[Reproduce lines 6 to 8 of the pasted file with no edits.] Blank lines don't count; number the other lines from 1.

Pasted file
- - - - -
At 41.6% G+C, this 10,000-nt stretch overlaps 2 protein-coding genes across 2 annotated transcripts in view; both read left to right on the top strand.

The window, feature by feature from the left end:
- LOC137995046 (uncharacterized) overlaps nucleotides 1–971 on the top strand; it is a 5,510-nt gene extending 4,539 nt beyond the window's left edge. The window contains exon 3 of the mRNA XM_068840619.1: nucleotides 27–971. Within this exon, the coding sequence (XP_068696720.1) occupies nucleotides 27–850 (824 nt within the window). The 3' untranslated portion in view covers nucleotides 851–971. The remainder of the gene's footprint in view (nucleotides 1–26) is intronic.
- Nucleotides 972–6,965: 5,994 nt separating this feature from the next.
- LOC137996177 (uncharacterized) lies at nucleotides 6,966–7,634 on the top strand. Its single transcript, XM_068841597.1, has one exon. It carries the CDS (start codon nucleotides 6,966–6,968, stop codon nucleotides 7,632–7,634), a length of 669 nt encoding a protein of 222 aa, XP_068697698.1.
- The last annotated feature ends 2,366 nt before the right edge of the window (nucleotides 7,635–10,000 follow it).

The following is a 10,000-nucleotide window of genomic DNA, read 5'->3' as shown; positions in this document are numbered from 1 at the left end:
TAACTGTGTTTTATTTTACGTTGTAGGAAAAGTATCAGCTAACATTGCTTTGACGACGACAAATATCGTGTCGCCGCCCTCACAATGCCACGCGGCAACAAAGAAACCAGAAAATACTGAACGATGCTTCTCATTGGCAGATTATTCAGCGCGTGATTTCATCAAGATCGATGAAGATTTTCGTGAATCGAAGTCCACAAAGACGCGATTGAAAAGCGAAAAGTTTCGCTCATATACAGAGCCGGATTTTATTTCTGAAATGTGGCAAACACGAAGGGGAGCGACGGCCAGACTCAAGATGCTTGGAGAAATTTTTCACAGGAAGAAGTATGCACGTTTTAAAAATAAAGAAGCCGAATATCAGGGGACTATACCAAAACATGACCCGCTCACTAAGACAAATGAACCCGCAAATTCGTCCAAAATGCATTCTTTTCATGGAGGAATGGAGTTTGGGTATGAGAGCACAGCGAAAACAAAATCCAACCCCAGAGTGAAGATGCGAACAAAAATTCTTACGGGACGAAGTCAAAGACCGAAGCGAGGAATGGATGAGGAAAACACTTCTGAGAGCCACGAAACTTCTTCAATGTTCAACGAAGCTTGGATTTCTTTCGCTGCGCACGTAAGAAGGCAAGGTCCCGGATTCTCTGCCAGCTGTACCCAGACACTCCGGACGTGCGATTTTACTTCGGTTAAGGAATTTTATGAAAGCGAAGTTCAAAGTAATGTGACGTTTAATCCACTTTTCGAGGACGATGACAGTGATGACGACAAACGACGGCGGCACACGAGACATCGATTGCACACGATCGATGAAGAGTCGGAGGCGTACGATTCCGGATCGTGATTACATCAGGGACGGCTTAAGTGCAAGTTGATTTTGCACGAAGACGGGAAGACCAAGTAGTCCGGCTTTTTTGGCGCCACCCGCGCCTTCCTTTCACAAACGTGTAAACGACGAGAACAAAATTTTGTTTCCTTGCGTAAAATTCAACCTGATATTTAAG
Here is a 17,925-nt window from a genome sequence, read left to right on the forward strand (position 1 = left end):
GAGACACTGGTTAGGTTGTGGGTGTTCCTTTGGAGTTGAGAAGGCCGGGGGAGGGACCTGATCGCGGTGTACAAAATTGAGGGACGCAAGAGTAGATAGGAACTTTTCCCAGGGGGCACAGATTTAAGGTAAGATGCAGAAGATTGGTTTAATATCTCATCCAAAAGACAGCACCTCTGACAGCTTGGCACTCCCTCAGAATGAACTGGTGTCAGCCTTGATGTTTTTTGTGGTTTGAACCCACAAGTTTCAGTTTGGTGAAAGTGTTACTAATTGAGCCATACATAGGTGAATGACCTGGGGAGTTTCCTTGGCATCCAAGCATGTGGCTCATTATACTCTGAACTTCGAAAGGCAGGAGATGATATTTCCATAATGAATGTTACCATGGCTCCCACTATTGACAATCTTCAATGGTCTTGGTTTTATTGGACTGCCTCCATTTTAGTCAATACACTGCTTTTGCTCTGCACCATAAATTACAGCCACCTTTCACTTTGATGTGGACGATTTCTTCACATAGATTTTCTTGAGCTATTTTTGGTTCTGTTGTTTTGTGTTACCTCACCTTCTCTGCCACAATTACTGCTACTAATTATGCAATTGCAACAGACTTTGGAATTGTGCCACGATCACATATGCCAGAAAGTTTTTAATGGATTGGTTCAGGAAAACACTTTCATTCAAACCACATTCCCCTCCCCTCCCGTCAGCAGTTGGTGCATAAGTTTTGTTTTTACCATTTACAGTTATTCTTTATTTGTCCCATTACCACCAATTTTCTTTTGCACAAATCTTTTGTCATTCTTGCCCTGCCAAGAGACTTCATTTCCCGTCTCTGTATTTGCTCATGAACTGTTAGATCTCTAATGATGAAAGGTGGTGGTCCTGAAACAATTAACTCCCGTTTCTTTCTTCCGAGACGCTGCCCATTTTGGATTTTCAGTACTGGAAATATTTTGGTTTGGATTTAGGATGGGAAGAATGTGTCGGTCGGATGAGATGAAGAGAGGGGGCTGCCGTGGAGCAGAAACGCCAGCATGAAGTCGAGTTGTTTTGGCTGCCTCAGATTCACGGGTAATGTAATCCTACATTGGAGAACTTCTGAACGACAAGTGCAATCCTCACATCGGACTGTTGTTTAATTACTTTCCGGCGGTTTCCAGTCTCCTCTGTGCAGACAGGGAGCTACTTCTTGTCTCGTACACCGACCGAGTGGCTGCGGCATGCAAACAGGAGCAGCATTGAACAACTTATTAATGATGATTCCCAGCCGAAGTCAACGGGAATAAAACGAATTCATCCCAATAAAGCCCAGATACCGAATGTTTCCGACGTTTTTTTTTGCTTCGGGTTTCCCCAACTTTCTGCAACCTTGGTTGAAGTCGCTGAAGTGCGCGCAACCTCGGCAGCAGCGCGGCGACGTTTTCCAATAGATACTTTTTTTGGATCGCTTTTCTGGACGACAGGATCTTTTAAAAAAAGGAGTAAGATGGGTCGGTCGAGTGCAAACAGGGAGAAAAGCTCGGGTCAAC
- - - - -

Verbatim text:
- The last annotated feature ends 2,366 nt before the right edge of the window (nucleotides 7,635–10,000 follow it).

The following is a 10,000-nucleotide window of genomic DNA, read 5'->3' as shown; positions in this document are numbered from 1 at the left end:
TAACTGTGTTTTATTTTACGTTGTAGGAAAAGTATCAGCTAACATTGCTTTGACGACGACAAATATCGTGTCGCCGCCCTCACAATGCCACGCGGCAACAAAGAAACCAGAAAATACTGAACGATGCTTCTCATTGGCAGATTATTCAGCGCGTGATTTCATCAAGATCGATGAAGATTTTCGTGAATCGAAGTCCACAAAGACGCGATTGAAAAGCGAAAAGTTTCGCTCATATACAGAGCCGGATTTTATTTCTGAAATGTGGCAAACACGAAGGGGAGCGACGGCCAGACTCAAGATGCTTGGAGAAATTTTTCACAGGAAGAAGTATGCACGTTTTAAAAATAAAGAAGCCGAATATCAGGGGACTATACCAAAACATGACCCGCTCACTAAGACAAATGAACCCGCAAATTCGTCCAAAATGCATTCTTTTCATGGAGGAATGGAGTTTGGGTATGAGAGCACAGCGAAAACAAAATCCAACCCCAGAGTGAAGATGCGAACAAAAATTCTTACGGGACGAAGTCAAAGACCGAAGCGAGGAATGGATGAGGAAAACACTTCTGAGAGCCACGAAACTTCTTCAATGTTCAACGAAGCTTGGATTTCTTTCGCTGCGCACGTAAGAAGGCAAGGTCCCGGATTCTCTGCCAGCTGTACCCAGACACTCCGGACGTGCGATTTTACTTCGGTTAAGGAATTTTATGAAAGCGAAGTTCAAAGTAATGTGACGTTTAATCCACTTTTCGAGGACGATGACAGTGATGACGACAAACGACGGCGGCACACGAGACATCGATTGCACACGATCGATGAAGAGTCGGAGGCGTACGATTCCGGATCGTGATTACATCAGGGACGGCTTAAGTGCAAGTTGATTTTGCACGAAGACGGGAAGACCAAGTAGTCCGGCTTTTTTGGCGCCACCCGCGCCTTCCTTTCACAAACGTGTAAACGACGAGAACAAAATTTTGTTTCCTTGCGTAAAATTCAACCTGATATTTAAG